Now that we have implemented our own signaling server, it is time to build an application to utilize its power.We are going to build a client application that allows two users on separate machines to connect and communicate in real time using WebRTC. By the end we will have a well-designed working example of what most WebRTC applications function like.

We will cover the following topics:

  • Getting a connection to our server from a client
  • Identifying users on each end of the connection
  • Initiating a call between two remote users
  • Hanging up a finished call

The client application

The goal of the client application is to enable two users to connect and communicate with each other from different locations. This is often seen as the hello world of WebRTC applications, and many examples of this type of application can be seen around the Web and at WebRTC-based conferences and events. Chances are you have used something much similar before to what we will build in this chapter.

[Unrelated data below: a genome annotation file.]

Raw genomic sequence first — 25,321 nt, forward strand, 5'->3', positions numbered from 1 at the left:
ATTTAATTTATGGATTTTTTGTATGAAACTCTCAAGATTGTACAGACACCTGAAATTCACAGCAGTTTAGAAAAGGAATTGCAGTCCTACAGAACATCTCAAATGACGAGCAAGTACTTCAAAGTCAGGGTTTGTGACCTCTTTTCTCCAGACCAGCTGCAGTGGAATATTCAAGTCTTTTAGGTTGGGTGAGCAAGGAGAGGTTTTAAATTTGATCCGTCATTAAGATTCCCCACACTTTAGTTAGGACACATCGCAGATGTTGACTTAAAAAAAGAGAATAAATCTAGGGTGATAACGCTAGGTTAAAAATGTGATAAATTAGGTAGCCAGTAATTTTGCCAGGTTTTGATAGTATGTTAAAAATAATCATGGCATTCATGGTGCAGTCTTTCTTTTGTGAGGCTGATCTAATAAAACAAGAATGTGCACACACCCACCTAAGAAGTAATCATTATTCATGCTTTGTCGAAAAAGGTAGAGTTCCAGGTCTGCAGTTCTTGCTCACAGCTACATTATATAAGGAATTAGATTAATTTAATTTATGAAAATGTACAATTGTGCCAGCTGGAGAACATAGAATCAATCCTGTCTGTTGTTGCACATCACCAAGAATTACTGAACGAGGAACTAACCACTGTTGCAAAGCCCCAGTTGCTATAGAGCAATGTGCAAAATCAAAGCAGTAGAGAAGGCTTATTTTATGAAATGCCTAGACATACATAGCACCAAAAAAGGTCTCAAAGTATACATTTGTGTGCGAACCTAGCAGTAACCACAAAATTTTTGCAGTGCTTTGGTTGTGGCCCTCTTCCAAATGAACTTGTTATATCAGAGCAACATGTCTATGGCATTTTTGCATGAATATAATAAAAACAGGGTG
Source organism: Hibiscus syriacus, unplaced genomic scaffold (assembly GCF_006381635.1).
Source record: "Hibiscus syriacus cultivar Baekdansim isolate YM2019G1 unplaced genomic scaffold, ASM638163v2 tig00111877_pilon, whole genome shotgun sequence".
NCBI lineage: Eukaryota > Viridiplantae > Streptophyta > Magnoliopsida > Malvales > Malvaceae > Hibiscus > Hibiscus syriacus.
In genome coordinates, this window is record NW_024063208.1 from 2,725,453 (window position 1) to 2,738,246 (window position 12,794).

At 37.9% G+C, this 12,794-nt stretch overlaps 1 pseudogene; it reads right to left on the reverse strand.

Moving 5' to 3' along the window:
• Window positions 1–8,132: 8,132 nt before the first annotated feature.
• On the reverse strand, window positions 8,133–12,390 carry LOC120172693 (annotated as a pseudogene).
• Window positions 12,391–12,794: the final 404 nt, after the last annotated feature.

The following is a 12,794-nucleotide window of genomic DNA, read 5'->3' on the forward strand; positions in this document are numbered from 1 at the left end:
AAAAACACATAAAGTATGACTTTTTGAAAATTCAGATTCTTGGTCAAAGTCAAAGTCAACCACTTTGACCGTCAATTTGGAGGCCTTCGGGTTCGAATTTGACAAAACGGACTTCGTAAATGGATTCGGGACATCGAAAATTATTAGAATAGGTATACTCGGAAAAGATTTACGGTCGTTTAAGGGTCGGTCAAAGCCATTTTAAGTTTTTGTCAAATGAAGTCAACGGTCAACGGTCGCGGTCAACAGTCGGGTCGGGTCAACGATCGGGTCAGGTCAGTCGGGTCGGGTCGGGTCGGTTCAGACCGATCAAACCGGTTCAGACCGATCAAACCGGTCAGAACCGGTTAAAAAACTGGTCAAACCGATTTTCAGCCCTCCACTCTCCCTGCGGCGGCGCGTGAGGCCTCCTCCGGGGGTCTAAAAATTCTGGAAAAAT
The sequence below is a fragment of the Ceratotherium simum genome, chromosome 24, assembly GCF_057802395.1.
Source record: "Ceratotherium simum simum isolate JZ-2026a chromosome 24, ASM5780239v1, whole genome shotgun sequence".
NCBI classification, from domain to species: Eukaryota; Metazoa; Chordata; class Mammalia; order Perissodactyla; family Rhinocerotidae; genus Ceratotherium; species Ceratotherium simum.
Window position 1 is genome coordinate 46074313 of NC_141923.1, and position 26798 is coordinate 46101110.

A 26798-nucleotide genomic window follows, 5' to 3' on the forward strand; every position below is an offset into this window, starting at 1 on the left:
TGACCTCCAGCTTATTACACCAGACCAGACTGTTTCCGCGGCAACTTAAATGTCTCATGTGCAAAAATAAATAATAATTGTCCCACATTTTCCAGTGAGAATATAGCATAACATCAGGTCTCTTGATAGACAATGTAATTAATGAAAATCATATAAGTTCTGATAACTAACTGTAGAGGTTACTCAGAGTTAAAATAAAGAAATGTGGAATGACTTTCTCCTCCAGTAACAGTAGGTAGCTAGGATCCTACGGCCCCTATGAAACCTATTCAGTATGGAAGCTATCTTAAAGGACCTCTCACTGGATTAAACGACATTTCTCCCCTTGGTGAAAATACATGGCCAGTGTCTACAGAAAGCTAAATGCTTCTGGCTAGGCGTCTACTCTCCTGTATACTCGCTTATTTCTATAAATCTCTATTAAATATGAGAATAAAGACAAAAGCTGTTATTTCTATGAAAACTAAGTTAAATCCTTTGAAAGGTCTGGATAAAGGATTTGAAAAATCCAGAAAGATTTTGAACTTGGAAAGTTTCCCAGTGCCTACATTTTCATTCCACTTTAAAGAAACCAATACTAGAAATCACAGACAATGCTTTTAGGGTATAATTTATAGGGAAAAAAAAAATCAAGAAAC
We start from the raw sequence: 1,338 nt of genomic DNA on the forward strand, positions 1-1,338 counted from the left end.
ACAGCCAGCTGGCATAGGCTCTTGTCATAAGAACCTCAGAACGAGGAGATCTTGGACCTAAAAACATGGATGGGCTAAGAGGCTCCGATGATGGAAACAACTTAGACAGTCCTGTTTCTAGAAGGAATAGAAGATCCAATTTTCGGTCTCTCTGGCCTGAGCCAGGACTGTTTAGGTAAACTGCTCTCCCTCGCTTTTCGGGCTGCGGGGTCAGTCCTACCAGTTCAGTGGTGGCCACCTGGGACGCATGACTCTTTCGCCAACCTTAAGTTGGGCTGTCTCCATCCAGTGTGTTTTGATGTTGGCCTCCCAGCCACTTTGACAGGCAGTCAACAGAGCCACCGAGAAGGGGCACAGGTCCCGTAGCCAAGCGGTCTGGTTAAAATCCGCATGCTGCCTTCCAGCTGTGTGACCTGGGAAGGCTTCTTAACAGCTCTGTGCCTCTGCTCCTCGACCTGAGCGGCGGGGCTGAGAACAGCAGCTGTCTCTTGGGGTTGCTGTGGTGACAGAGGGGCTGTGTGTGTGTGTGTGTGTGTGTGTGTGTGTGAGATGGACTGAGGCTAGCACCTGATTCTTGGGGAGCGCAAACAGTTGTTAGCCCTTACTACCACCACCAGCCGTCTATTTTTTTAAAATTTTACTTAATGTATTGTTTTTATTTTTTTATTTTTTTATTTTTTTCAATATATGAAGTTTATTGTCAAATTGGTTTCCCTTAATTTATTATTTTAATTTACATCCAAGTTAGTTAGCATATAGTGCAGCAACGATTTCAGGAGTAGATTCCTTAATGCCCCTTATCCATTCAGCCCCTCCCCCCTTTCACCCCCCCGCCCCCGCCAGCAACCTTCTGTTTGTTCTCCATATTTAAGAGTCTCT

Our application will have two pages in it: one for selecting a username and the other for calling another user. Keep in mind that the page itself will be extremely simplistic in nature. We will mostly be focusing on how to build the actual WebRTC functionality. We will now look at the initial wireframe mock-ups to be used as a guideline before building the application.

You can say that it is not a complex application by any means. The two pages will be the div tags that we will switch out using JavaScript. Also, most input is done through simple event handlers. If you have done some basic HTML5 and JavaScript programming, the code in this chapter should look familiar.

What we are going to focus on is integrating our application with our signaling server. One way to test this is by opening two browser tabs so that both point to the same page and have them call each other.